As I forced myself to continue strong up hills, down hills, around curves and potholes, I couldn't help but relate my 100 mile bike ride to writing a 100k novel.
For four months, my small group women and I planned to ride our bikes and prove to ourselves (and maybe our husbands) that we could do it! We had a vision and we were determined to see it through. It's that excitment you get when you are ready to venture into a new journey of story. You know it's a winner, and you're ready to prove to yourself (and maybe your husband) that you have what it takes to get all the way to "The End". As the week crept closer, I began to envision falling flat on my face on the roadway. What was I trying to do? Who was I trying to kid? I am certainly not qualified to ride a bike, let alone a trek like this one!
This kind of doubt also creeps in at this point in the writing process. Is my story going to be a marketable idea? Does it have the hook it needs to succeed? Can I even write such a story?
And like we all find a way to push away those doubts and delve into the love of our story, I pushed doubts of the ride aside, began to pedal, and joy met me on the ride. I grew excited when I began to meet others on the ride, just as I enjoy discovering new characters and learning from them in my writing. The landscape took my breath away as I pushed up hills and coasted down them, just as exploring the setting of my story fills my spirit with worship of the Creator.
Every once in a while on my bike, I'd glance ahead and see the hills and potholes waiting to throw me off, and I would find myself pushing down the fear, ignoring the challenge ahead and focusing on the moment. As a writer, I also do this when I try to keep my momentum...my inner editor clicks on and tries to drag me to the mire of the tangled web that I am creating in my plot or character development. I must turn it off to press on, knowing that the journey has just begun.
Round and round I pedaled, and at one point, I thought, what am I doing??? How in the world did I get myself into this? I am tired, and annoyed, and ready to quit. I could only dwell on the negative of the ride behind me, those bikers passing me...even if it was more "their" sport than mine, (yeah, I am competitive!) and I focused on all the hills, hills, and more hills ahead.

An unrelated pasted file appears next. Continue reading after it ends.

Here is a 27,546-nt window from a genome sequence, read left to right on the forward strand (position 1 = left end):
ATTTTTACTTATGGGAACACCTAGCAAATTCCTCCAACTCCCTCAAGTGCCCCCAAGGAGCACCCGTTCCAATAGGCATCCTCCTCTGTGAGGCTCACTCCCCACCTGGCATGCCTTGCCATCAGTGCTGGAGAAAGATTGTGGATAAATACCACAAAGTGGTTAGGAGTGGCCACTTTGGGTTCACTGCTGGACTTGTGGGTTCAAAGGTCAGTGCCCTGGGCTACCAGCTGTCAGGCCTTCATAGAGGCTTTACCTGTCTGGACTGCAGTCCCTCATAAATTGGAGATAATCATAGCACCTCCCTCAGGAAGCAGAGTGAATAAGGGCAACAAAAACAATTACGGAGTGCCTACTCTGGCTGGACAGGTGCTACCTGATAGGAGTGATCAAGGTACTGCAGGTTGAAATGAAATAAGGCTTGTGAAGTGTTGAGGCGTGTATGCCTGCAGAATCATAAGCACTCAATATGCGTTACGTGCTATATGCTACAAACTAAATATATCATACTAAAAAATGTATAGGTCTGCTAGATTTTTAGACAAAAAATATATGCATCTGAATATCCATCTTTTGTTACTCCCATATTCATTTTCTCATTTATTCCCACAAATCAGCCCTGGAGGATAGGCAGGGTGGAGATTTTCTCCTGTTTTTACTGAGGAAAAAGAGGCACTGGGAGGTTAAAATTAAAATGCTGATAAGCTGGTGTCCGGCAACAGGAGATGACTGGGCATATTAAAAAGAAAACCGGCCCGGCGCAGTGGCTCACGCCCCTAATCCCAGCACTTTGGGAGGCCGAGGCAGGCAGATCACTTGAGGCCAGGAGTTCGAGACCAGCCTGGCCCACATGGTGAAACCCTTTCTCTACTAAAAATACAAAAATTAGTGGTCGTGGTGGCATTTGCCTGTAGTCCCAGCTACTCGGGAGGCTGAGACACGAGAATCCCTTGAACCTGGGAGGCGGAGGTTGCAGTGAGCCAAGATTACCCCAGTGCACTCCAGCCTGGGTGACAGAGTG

If you've ever felt like this once your energy for starting a new novel fizzles, and your adrenaline sputters to a low, then you have reached the middle of your novel where it threatens to sag like a big ol' flat tire. This is the part where you try to switch gears, try to pedal harder, try to reach for that water bottle and find refreshment somewhere, anywhere, for your characters and your story.
I just had to push through on my ride. Lean on the God who gives the ultimate refresher, and find a new hope in the journey.
When you get to this part in the writing process, PRAY. God's given you the story, He'll help you find resilience to master that middle.
The Strong Finish:
My body was sore and tired, I had many miles behind me, many people along the path, many, many, many hills conquered. But the ride wasn't over. I had another day ahead. And after a good night's rest, I set out to finish up this goal of mine.
Sometimes we are worn out after the struggle of that "middle ground" in our novel. Sometimes we've put the brakes on, and begun to brainstorm all over again, drawing new flow charts in the roadside gravel. But when you allow yourself time and rest, the finish sometimes comes faster than you expect.
I knew that it would be a shorter day on that second day. And with the way my body felt, I hoped the finish line would come quickly. There were still hills, potholes, rude bikers, slow bikers, FAST bikers, that tried to knock me down, but the finish line was creeping closer and closer. The last town met me before I knew I was there. And before I could really understand it...I was done.
As writers, when we begin to complete the words needed to tell the story, the plotline, the character arc, all the elements that draw out one long stretched out finish line, we pick up momentum and energy to make that final push. Don't quit now! You've worked too much to leave the road and get lost in the cornfields of defeat.:)
Angie Dicken first began writing fiction as a creative outlet during the monotonous, mothering days of diapers and temper tantrums. She is passionate to impress God's love on women regardless of their background or belief. This desire serves as a catalyst for Angie's fiction, which weaves salvation and grace themes across historical cultures and social boundaries. Angie is an ACFW member and is represented by Tamela Hancock Murray of the Steve Laube Agency.